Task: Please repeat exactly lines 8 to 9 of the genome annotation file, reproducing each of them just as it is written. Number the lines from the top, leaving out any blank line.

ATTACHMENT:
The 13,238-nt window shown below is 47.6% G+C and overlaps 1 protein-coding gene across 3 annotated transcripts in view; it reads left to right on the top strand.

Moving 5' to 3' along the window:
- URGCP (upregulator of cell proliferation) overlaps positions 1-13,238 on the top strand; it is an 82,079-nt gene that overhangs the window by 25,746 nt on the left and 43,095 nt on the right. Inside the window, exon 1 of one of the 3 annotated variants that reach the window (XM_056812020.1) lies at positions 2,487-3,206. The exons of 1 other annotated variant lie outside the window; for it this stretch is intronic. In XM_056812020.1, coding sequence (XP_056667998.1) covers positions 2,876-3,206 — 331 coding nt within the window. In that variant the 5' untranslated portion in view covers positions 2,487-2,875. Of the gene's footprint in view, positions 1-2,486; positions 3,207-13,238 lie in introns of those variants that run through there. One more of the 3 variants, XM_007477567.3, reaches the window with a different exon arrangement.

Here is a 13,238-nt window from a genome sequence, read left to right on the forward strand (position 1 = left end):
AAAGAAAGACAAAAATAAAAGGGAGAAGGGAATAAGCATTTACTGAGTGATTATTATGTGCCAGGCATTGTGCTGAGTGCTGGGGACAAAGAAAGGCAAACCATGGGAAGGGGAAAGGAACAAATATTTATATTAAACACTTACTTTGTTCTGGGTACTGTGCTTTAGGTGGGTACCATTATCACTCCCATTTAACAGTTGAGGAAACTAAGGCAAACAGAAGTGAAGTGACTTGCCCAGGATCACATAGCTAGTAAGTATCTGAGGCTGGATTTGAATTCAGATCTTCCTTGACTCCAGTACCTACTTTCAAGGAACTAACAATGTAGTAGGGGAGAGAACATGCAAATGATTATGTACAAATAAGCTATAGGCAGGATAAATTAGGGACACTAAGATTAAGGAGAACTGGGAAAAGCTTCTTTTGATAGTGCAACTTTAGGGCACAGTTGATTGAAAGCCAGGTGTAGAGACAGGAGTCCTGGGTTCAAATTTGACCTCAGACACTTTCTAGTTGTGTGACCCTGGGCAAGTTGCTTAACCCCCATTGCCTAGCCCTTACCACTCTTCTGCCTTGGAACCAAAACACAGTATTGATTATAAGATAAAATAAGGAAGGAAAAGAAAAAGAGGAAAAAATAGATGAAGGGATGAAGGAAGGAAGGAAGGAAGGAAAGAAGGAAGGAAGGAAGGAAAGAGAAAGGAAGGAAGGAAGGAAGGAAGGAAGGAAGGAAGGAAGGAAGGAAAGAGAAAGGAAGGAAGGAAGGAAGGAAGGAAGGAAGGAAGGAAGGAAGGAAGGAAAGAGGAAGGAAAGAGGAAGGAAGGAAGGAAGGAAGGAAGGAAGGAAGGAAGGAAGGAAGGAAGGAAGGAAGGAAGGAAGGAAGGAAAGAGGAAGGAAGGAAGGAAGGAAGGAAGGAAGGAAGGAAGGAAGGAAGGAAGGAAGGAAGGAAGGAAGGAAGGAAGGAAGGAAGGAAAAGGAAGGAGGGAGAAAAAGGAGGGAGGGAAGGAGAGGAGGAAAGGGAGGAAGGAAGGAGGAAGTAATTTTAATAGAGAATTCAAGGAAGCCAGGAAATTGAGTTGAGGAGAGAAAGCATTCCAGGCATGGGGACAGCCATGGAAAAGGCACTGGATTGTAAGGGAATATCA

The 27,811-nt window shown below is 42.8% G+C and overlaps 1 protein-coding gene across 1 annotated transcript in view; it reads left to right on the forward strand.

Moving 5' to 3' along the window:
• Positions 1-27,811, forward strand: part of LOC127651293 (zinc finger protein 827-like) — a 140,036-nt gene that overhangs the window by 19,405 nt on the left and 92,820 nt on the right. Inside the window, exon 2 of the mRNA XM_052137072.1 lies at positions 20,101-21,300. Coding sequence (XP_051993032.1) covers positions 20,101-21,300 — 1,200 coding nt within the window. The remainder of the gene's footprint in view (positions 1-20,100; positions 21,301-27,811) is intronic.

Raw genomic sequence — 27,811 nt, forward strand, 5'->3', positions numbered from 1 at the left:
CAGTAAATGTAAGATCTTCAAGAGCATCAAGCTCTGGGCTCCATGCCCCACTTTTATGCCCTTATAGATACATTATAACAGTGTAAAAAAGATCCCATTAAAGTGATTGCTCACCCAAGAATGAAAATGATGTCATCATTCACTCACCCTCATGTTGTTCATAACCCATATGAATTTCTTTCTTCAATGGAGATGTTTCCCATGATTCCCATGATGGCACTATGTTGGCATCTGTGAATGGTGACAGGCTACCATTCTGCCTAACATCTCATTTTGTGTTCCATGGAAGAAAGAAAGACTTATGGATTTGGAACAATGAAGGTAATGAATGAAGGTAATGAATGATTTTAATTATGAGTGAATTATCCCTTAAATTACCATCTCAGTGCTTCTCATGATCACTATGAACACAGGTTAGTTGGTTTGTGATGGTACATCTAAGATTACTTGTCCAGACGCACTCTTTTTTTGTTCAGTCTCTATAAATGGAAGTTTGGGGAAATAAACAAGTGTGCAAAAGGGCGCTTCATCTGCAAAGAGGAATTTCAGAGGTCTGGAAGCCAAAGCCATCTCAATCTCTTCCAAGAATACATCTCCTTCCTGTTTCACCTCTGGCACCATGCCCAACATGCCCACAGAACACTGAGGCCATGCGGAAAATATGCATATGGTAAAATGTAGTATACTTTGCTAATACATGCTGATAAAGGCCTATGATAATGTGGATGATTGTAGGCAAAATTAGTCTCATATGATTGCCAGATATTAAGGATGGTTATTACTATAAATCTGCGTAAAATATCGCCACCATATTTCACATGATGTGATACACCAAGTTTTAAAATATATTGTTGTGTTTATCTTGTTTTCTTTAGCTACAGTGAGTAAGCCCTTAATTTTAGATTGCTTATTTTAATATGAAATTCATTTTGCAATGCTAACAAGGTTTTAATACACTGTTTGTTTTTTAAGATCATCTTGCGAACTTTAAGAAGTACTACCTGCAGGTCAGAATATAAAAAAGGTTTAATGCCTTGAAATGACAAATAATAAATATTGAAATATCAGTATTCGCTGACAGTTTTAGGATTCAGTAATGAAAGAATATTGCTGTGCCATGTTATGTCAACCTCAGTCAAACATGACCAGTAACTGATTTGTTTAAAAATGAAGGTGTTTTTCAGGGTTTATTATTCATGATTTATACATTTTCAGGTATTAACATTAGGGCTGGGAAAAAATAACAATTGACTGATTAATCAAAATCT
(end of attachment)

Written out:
• Positions 1-27,811, forward strand: part of LOC127651293 (zinc finger protein 827-like) — a 140,036-nt gene that overhangs the window by 19,405 nt on the left and 92,820 nt on the right. Inside the window, exon 2 of the mRNA XM_052137072.1 lies at positions 20,101-21,300. Coding sequence (XP_051993032.1) covers positions 20,101-21,300 — 1,200 coding nt within the window. The remainder of the gene's footprint in view (positions 1-20,100; positions 21,301-27,811) is intronic.

Raw genomic sequence — 27,811 nt, forward strand, 5'->3', positions numbered from 1 at the left: